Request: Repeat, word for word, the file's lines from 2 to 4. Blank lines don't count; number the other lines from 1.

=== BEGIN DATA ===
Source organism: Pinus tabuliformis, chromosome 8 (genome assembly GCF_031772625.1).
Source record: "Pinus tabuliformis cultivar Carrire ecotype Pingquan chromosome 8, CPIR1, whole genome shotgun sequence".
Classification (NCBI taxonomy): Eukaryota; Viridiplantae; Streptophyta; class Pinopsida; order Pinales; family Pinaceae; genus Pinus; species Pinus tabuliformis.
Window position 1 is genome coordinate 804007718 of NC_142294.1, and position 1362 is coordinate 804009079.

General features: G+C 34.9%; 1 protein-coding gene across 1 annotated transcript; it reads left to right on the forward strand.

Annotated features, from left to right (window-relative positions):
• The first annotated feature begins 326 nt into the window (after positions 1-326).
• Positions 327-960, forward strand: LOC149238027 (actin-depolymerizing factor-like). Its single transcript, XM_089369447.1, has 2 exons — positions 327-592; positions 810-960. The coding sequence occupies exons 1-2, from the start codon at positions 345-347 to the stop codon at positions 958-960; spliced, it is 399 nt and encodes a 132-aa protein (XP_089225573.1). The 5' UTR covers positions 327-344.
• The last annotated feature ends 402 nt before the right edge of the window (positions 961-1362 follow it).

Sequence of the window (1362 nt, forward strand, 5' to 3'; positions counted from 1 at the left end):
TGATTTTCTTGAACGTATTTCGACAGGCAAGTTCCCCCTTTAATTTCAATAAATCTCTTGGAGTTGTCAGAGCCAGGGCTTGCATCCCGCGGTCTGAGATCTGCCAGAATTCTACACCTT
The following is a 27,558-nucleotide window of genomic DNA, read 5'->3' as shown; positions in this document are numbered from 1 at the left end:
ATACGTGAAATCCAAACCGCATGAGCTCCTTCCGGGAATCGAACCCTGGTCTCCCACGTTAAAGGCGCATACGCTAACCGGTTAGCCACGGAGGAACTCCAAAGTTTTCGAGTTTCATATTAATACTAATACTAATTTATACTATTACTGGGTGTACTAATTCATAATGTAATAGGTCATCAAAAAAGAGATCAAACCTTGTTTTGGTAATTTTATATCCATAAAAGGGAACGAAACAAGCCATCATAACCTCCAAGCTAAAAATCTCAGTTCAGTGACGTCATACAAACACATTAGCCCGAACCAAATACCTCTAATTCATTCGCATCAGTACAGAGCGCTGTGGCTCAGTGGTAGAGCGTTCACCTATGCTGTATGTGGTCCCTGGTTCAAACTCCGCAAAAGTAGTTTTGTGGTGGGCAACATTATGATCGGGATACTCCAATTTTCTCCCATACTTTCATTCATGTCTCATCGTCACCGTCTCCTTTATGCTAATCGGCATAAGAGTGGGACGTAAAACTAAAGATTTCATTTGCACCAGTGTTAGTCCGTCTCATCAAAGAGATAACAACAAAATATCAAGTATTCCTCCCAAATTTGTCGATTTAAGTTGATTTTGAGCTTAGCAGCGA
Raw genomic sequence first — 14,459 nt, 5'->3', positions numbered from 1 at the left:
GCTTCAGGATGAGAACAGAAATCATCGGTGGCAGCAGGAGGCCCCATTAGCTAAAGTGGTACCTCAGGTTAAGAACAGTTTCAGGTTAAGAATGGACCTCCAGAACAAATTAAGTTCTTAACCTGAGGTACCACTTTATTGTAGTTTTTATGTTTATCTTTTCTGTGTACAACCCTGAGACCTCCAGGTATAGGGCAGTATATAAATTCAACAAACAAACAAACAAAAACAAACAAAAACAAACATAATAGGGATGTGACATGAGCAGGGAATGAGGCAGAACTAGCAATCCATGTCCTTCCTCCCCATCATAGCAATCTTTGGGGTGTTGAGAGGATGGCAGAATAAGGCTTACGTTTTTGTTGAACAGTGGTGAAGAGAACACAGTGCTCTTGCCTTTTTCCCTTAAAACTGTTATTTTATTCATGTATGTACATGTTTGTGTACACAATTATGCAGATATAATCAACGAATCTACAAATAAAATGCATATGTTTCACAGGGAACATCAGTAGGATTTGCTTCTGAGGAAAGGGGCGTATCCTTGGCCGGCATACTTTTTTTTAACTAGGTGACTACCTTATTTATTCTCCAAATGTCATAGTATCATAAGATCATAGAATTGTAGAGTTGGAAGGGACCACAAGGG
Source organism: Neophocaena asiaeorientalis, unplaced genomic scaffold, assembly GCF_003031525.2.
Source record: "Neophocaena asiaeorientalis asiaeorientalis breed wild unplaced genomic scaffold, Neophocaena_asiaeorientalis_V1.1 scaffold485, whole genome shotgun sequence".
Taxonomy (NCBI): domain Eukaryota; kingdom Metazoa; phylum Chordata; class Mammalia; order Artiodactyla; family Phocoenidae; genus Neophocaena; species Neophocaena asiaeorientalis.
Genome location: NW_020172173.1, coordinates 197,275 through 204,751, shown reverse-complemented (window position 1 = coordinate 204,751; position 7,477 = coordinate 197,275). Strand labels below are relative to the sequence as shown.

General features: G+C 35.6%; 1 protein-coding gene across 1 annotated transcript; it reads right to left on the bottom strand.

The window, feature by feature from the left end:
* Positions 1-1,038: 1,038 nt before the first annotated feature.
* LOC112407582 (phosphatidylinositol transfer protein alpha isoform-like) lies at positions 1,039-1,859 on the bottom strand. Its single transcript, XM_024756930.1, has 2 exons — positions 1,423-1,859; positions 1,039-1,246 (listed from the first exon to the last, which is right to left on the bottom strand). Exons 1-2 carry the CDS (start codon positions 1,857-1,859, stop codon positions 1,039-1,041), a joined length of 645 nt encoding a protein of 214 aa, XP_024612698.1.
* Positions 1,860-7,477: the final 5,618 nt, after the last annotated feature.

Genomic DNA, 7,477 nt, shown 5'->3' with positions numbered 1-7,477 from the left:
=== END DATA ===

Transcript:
Source record: "Pinus tabuliformis cultivar Carrire ecotype Pingquan chromosome 8, CPIR1, whole genome shotgun sequence".
Classification (NCBI taxonomy): Eukaryota; Viridiplantae; Streptophyta; class Pinopsida; order Pinales; family Pinaceae; genus Pinus; species Pinus tabuliformis.
Window position 1 is genome coordinate 804007718 of NC_142294.1, and position 1362 is coordinate 804009079.